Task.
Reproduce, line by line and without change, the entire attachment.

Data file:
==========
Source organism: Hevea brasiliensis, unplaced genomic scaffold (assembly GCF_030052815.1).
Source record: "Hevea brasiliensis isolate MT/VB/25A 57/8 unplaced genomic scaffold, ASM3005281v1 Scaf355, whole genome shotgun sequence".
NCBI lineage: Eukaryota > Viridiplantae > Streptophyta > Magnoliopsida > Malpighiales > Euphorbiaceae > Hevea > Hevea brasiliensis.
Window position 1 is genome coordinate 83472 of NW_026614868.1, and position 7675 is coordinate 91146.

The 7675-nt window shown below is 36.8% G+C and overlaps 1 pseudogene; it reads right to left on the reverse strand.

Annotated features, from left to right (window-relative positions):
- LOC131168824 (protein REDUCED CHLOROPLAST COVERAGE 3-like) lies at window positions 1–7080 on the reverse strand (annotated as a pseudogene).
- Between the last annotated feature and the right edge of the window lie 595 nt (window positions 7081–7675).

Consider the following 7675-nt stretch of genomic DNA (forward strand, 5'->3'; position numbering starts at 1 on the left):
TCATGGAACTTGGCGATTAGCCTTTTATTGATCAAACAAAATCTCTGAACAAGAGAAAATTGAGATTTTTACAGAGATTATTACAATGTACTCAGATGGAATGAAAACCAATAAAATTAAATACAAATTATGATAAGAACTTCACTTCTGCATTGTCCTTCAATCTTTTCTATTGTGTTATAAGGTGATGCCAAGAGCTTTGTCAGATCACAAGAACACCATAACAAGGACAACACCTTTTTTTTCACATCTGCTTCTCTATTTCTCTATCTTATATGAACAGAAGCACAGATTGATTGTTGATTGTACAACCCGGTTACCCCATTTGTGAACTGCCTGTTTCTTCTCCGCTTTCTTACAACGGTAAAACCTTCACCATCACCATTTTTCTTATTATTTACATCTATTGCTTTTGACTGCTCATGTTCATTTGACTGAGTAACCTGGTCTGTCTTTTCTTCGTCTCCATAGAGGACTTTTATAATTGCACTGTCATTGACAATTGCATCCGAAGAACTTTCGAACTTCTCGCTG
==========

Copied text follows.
Source organism: Hevea brasiliensis, unplaced genomic scaffold (assembly GCF_030052815.1).
Source record: "Hevea brasiliensis isolate MT/VB/25A 57/8 unplaced genomic scaffold, ASM3005281v1 Scaf355, whole genome shotgun sequence".
NCBI lineage: Eukaryota > Viridiplantae > Streptophyta > Magnoliopsida > Malpighiales > Euphorbiaceae > Hevea > Hevea brasiliensis.
Window position 1 is genome coordinate 83472 of NW_026614868.1, and position 7675 is coordinate 91146.

The 7675-nt window shown below is 36.8% G+C and overlaps 1 pseudogene; it reads right to left on the reverse strand.

Annotated features, from left to right (window-relative positions):
- LOC131168824 (protein REDUCED CHLOROPLAST COVERAGE 3-like) lies at window positions 1–7080 on the reverse strand (annotated as a pseudogene).
- Between the last annotated feature and the right edge of the window lie 595 nt (window positions 7081–7675).

Consider the following 7675-nt stretch of genomic DNA (forward strand, 5'->3'; position numbering starts at 1 on the left):
TCATGGAACTTGGCGATTAGCCTTTTATTGATCAAACAAAATCTCTGAACAAGAGAAAATTGAGATTTTTACAGAGATTATTACAATGTACTCAGATGGAATGAAAACCAATAAAATTAAATACAAATTATGATAAGAACTTCACTTCTGCATTGTCCTTCAATCTTTTCTATTGTGTTATAAGGTGATGCCAAGAGCTTTGTCAGATCACAAGAACACCATAACAAGGACAACACCTTTTTTTTCACATCTGCTTCTCTATTTCTCTATCTTATATGAACAGAAGCACAGATTGATTGTTGATTGTACAACCCGGTTACCCCATTTGTGAACTGCCTGTTTCTTCTCCGCTTTCTTACAACGGTAAAACCTTCACCATCACCATTTTTCTTATTATTTACATCTATTGCTTTTGACTGCTCATGTTCATTTGACTGAGTAACCTGGTCTGTCTTTTCTTCGTCTCCATAGAGGACTTTTATAATTGCACTGTCATTGACAATTGCATCCGAAGAACTTTCGAACTTCTCGCTG